Sarah Josepha Buell truly was a shining star in the early days of our country; a driven young woman, smart and curious, she had an inquiring mind and a passion for writing. She was born on October 24, 1788, on a farm in Newport, New Hampshire.
Women were not accepted in the workforce then, and certainly not as teachers. However, this didn’t stop Sarah from founding a private school when she was 18 years old. She also wrote short stories and articles that she sold to local newspapers.
She left teaching to get married and start a family, but husband suddenly died in 1822. Sarah was left on her own to care for five children. She went back to teaching and writing and soon, she published her first book of poems, including the famous nursery rhyme “Mary Had a Little Lamb”. In 1827, she published her first novel.
She eventually became the first woman editor of a magazine in the United States. Within a few years, she was the editor of the highly successful Godey’s Lady’s Book.
Her job as editor gave her a platform to promote an idea that was burning within her. She wrote hundreds of letters to governors, ministers, newspaper editors, and every U.S. president with that idea: She believed we should set aside the last Thursday in November to “offer to God our tribute of joy and gratitude for the blessings of the year.”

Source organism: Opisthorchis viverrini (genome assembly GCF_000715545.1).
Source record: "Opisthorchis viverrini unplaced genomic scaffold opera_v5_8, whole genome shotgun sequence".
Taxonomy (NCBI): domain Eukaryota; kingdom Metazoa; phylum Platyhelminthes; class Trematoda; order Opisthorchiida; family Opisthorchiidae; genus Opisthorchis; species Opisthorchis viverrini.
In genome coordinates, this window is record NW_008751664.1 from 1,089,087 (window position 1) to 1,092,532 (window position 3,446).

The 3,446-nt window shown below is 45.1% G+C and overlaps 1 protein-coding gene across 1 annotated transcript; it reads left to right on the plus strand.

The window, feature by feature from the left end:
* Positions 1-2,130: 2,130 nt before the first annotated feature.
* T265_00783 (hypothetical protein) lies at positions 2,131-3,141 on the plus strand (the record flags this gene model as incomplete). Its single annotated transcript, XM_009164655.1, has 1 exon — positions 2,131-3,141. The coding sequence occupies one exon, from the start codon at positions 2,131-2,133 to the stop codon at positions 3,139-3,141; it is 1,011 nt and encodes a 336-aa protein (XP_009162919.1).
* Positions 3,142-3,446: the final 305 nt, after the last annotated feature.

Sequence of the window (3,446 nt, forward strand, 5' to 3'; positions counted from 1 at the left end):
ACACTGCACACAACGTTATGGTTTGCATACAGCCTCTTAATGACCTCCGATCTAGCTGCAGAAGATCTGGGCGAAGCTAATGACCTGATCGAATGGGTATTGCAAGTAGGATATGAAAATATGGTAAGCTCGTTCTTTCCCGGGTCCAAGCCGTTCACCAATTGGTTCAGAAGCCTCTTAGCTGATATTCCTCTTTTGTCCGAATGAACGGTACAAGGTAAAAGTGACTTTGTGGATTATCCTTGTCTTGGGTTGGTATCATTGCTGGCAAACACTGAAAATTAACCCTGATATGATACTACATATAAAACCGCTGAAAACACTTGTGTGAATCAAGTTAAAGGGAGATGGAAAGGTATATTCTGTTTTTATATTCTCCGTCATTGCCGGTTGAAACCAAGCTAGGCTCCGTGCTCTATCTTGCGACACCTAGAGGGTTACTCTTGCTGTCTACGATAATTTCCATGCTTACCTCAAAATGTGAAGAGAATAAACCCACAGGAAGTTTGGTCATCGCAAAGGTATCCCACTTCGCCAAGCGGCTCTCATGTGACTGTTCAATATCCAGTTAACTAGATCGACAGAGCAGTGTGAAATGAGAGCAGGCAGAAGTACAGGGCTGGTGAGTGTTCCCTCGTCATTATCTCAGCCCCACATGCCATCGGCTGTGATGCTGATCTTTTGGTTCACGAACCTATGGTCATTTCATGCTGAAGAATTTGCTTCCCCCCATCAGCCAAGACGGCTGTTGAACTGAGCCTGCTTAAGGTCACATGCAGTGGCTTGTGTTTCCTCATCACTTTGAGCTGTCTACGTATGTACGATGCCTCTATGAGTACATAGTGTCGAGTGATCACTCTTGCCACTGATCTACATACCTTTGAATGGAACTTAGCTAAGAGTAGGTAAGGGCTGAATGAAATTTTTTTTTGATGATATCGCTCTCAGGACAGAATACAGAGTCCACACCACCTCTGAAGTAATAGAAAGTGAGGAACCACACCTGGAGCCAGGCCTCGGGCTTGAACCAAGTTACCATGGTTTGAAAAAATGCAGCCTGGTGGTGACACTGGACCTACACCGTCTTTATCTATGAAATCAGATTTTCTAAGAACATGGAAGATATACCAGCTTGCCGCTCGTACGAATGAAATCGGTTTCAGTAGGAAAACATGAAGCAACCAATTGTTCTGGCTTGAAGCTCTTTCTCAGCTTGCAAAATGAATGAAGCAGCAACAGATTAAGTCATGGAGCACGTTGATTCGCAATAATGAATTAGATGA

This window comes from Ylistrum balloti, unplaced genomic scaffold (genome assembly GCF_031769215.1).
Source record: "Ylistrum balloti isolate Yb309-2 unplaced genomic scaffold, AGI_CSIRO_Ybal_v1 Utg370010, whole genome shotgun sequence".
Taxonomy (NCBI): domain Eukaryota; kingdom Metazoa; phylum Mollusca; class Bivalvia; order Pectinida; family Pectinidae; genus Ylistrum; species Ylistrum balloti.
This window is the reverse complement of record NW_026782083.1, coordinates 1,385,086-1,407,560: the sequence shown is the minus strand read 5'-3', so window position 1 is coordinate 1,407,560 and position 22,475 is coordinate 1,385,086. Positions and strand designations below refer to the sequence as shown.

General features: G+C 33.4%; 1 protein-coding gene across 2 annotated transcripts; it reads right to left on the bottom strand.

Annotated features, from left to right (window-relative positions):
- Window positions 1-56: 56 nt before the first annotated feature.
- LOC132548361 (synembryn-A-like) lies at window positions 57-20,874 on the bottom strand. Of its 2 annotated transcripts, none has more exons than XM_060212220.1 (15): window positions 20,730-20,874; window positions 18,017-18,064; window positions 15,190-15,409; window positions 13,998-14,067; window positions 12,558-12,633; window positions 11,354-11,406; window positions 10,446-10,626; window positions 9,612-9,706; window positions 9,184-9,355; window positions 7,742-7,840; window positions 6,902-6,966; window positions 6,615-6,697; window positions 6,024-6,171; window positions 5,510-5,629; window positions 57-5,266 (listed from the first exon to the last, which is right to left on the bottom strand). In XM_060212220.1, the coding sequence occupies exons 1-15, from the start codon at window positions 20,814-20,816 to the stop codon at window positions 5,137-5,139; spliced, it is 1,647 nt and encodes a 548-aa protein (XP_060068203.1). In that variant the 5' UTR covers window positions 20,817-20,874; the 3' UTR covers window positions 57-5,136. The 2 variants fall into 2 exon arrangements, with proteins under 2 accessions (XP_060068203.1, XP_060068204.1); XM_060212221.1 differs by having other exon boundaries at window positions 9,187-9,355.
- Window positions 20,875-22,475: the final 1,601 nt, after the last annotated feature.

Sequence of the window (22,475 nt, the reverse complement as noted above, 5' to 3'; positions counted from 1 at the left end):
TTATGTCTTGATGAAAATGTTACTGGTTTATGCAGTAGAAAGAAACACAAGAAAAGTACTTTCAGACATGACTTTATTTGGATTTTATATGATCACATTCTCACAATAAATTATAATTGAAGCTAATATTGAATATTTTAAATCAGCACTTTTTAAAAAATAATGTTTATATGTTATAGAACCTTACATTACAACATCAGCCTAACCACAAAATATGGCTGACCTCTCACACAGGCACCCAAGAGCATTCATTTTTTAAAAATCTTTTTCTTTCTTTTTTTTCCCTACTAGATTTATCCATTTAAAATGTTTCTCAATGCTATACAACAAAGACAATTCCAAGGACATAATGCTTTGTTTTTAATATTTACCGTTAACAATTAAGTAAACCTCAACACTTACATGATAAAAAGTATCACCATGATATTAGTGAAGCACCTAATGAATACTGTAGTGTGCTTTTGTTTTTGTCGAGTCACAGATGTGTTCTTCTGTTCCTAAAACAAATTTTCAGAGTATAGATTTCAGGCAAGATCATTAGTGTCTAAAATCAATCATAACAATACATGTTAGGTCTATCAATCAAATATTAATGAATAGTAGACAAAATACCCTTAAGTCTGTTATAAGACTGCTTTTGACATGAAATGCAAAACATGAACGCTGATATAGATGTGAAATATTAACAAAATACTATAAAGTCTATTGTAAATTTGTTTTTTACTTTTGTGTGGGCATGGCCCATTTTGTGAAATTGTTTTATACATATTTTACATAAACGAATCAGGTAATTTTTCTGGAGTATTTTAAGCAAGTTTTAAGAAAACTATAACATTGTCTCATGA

There had long been harvest festivals and services to give thanks in North America. But there had never been a national Thanksgiving holiday.
At the peak of the civil war, in 1863, her movement finally got people’s attention. She wrote a passionate editorial and sent it to President Abraham Lincoln, with a letter urging him to make Thanksgiving Day a national celebration.
Lincoln felt the holiday just might be a unifying force for good in his war-torn land. On October 3, 1863, he proclaimed the last Thursday of November to be National Thanksgiving Day. He ordered all government offices in Washington closed on that day.
Sarah Hale enjoyed many Thanksgiving celebrations after that. She died on April 30, 1879, at the age of 90.
About the Author
Len Wilcox is a retired scientist who also ran a newspaper and has written for agricultural publications since the 1980s. He was a regular contributor to California Farmer Magazine. His commentary “The Western View” is a regular feature on Farm City Newsday and AgNet West.